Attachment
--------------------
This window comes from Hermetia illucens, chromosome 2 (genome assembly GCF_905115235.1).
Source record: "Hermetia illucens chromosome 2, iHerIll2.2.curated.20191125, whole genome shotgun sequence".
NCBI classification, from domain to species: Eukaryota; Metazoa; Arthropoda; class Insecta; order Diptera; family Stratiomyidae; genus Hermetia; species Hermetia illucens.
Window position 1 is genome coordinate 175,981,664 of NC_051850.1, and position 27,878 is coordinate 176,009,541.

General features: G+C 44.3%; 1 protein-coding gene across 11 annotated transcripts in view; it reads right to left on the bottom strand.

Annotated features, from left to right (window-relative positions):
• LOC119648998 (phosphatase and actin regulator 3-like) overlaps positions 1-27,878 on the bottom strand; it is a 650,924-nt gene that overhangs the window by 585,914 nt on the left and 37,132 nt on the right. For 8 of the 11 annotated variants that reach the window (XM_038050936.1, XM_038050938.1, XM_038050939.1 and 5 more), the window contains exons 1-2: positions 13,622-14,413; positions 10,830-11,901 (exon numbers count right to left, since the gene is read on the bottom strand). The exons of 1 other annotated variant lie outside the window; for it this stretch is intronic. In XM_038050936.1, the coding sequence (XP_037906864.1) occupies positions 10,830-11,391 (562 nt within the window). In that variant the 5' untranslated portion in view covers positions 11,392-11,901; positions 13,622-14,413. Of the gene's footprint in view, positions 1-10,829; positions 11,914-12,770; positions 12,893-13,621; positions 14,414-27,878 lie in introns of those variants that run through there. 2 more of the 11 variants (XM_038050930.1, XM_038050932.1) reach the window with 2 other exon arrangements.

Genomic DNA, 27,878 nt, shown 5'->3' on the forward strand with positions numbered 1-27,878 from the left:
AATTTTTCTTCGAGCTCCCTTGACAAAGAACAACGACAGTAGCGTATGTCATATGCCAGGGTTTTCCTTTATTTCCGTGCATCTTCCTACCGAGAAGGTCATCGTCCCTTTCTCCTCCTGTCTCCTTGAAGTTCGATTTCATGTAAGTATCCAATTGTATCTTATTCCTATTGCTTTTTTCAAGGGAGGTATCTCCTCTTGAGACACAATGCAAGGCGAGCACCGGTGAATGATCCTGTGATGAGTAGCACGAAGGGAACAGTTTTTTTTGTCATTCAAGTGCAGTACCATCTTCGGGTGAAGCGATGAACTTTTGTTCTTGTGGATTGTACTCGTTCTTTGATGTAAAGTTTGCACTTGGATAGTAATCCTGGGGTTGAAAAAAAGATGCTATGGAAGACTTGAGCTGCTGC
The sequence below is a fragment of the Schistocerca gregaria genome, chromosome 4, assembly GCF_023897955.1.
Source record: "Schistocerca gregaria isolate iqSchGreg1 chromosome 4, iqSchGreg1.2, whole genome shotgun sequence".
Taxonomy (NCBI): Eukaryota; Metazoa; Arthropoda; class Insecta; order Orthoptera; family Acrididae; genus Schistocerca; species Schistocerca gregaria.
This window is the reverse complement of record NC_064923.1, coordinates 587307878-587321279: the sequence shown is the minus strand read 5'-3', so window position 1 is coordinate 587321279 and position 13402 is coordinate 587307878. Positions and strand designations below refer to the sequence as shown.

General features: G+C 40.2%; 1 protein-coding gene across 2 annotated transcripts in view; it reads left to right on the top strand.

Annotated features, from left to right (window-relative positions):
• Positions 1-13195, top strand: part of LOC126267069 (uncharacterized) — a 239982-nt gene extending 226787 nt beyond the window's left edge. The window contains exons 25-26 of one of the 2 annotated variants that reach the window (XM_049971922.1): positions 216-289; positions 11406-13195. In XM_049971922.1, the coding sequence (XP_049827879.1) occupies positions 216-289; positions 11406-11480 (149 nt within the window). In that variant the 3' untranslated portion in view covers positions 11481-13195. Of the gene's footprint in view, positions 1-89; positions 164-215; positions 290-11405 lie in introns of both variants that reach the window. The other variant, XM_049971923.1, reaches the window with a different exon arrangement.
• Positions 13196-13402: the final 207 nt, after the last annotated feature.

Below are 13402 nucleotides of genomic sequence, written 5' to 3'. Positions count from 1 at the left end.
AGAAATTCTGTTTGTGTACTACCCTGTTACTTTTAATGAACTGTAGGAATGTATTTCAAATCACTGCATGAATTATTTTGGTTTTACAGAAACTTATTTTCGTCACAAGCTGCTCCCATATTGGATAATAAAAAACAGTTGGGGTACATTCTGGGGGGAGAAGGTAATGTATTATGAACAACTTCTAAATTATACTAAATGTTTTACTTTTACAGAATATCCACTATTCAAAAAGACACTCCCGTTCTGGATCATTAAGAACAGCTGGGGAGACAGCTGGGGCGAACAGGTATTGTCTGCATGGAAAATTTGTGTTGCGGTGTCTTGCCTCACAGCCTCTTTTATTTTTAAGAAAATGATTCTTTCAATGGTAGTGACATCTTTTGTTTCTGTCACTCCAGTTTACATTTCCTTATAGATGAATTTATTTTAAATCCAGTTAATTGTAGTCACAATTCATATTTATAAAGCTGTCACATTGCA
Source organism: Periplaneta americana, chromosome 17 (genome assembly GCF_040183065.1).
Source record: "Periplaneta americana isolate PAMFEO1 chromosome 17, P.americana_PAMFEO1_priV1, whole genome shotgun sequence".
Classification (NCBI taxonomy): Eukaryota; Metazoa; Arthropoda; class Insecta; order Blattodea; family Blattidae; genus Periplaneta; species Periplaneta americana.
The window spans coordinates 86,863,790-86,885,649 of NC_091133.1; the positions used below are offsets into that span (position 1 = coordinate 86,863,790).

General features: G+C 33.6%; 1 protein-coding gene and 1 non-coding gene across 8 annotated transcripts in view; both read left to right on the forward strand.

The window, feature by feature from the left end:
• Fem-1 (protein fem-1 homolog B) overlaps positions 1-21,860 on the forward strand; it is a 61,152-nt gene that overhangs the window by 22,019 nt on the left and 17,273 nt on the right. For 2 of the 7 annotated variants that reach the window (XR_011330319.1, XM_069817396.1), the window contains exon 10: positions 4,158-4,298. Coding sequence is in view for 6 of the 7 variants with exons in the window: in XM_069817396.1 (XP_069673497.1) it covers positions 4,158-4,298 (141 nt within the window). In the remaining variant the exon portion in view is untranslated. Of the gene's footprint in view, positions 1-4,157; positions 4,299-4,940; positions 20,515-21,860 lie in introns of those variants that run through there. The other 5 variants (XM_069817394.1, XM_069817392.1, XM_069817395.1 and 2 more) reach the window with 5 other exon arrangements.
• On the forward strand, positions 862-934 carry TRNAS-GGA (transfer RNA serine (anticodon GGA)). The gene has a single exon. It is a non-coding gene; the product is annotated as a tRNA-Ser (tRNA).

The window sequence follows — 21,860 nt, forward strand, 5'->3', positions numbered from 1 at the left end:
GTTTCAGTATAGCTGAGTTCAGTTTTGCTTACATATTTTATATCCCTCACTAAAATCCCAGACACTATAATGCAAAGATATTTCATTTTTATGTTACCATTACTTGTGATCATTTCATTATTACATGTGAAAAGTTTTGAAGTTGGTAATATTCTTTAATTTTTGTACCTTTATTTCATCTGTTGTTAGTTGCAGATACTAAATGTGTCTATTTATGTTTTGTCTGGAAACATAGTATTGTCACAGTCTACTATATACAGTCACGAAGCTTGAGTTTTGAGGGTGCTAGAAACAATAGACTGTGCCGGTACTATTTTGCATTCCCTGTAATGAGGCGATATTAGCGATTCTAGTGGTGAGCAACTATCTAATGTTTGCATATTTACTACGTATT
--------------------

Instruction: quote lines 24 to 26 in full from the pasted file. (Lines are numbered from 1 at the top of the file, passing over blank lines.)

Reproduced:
General features: G+C 33.6%; 1 protein-coding gene and 1 non-coding gene across 8 annotated transcripts in view; both read left to right on the forward strand.

The window, feature by feature from the left end:
• Fem-1 (protein fem-1 homolog B) overlaps positions 1-21,860 on the forward strand; it is a 61,152-nt gene that overhangs the window by 22,019 nt on the left and 17,273 nt on the right. For 2 of the 7 annotated variants that reach the window (XR_011330319.1, XM_069817396.1), the window contains exon 10: positions 4,158-4,298. Coding sequence is in view for 6 of the 7 variants with exons in the window: in XM_069817396.1 (XP_069673497.1) it covers positions 4,158-4,298 (141 nt within the window). In the remaining variant the exon portion in view is untranslated. Of the gene's footprint in view, positions 1-4,157; positions 4,299-4,940; positions 20,515-21,860 lie in introns of those variants that run through there. The other 5 variants (XM_069817394.1, XM_069817392.1, XM_069817395.1 and 2 more) reach the window with 5 other exon arrangements.